Murray kicked things off by outlasting Matteo Berrettini in a near five-hour battle, capitalizing on a netted backhand from the latter on match point. It was the Briton's first victory over a top-20 opponent at a Grand Slam event in six years.
Murray then fought past Thanasi Kokkinakis in an instant classic under the lights at Margaret Court Arena. The five-time Australian Open finalist rallied from two sets down at a major for the 10th time, breaking a tie with Roger Federer and Todd Martin for the Open era record, per OptaAce. The five-hour-and-50-minute tilt ended at 4:05 a.m. local time and was the longest of his career.
Murray has shown his resilience time and time again, scrambling from side to side for hours to win points he's got no business winning. That's simply who he is. But doing so with a metal hip makes what Murray's done in Australia even more remarkable. There were no guarantees he'd return close to the level that won him three Grand Slam titles after undergoing a hip resurfacing procedure in 2019. Various athletes - including those from other sports - had the same surgery with little success, outside of doubles legend Bob Bryan. The procedure not only saved Murray's career but restored his self-belief as well.
"I felt good about the way that I was playing," Murray told reporters after his defeat to Bautista Agut. "It's more enjoyable for me when I'm playing like that, when I'm coming into a major event and really believing that I can do some damage.
"I can have a deeper run than the third round of a Slam. There's no question about that."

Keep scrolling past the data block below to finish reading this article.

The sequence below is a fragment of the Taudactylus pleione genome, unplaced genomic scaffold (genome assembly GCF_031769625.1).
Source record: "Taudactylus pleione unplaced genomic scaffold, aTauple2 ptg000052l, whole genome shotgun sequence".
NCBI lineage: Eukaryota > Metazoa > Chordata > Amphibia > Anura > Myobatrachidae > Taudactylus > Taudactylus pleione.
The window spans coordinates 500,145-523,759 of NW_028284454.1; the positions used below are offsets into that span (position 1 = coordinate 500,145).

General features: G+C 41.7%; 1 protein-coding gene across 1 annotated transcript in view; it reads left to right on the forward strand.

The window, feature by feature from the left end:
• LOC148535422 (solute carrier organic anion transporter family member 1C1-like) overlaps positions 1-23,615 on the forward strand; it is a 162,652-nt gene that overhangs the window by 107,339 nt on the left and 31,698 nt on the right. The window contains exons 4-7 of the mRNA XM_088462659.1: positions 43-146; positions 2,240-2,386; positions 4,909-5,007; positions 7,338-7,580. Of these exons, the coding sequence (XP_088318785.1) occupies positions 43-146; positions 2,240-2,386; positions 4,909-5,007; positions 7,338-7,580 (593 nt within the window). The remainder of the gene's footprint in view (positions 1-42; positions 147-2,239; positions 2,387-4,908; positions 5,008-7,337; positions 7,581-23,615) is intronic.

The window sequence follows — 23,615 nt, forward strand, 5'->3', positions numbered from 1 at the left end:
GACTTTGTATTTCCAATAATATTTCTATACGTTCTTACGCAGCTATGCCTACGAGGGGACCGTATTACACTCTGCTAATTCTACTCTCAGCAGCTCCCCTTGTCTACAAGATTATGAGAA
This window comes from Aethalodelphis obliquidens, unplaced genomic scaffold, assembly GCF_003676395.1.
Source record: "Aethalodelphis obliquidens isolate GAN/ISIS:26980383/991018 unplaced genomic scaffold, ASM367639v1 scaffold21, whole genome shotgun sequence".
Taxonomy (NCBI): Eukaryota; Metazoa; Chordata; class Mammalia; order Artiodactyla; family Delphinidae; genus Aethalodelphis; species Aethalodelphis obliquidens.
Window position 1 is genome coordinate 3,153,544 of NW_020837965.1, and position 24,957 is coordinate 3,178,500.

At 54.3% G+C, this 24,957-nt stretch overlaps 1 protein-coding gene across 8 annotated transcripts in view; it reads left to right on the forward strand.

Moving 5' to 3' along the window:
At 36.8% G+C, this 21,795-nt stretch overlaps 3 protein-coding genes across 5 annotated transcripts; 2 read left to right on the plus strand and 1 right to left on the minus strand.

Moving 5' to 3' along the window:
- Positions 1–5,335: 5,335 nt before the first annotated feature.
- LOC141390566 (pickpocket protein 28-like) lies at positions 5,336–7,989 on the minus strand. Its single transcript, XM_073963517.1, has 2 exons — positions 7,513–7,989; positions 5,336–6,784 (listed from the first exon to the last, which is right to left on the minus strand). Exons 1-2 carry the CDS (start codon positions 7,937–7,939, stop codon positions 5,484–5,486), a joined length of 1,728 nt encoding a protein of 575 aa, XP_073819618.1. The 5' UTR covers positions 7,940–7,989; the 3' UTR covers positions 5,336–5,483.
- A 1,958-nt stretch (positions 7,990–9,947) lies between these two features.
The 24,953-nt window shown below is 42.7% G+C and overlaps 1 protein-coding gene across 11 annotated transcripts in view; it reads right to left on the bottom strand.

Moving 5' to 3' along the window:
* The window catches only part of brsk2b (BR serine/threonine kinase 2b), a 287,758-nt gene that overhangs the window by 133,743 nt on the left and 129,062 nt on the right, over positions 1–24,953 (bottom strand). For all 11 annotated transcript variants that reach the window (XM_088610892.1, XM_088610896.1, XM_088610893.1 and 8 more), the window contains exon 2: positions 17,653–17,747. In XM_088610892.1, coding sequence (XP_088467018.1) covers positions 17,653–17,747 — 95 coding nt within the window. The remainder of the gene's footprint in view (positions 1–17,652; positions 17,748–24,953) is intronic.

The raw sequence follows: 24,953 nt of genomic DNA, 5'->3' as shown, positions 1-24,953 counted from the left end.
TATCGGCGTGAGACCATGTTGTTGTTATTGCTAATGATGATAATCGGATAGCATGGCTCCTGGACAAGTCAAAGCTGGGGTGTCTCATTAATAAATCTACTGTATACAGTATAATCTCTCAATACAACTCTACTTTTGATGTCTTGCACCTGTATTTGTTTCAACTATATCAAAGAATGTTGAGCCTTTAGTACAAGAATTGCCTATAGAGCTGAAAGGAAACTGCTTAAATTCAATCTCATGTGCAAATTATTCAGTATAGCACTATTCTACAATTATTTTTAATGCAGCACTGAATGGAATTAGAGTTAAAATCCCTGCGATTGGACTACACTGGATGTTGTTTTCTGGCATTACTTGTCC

Raducanu shows promise in loss
Emma Raducanu shocked the tennis world at the 2021 US Open, becoming the first qualifier in the Open Era to capture a major. She was also the first woman to win the tournament without dropping a set since Serena Williams did so in 2014.
The subsequent season was anything but a cakewalk. Raducanu went 17-19 during her first full year on the WTA Tour, including just three Grand Slam wins. She also cycled through multiple coaches and battled various injuries throughout the 2022 campaign.
Nobody really knew what to expect after the Briton sprained her ankle less than two weeks before the Australian Open. However, she showed flashes of that dominant US Open form in her 6-3, 7-6 (4) second-round loss to Coco Gauff.
Raducanu often took the ball early, stepping inside the baseline to apply pressure on Gauff. Her aggressive approach resulted in 10 break point opportunities, including a pair of chances to win the second set. Gauff ultimately prevailed, but Raducanu might've fared better if it weren't for the American's superb defensive play on the other side of the net.
"For me, last year was my first full year on tour. And I think last year was her first full year as well," Gauff told reporters post-match. "So I think it's something that people need to remember and be reminded of.
"I think fans are eager to see a new face of the game. But I think it's also a reminder that, even if we didn't play tennis, we're just normal teenagers living our life. If we made a mistake, people would say, 'Oh, you're just 20, you're just 18 years old, you can bounce back.' And I think people need to kind of relate that to tennis as well."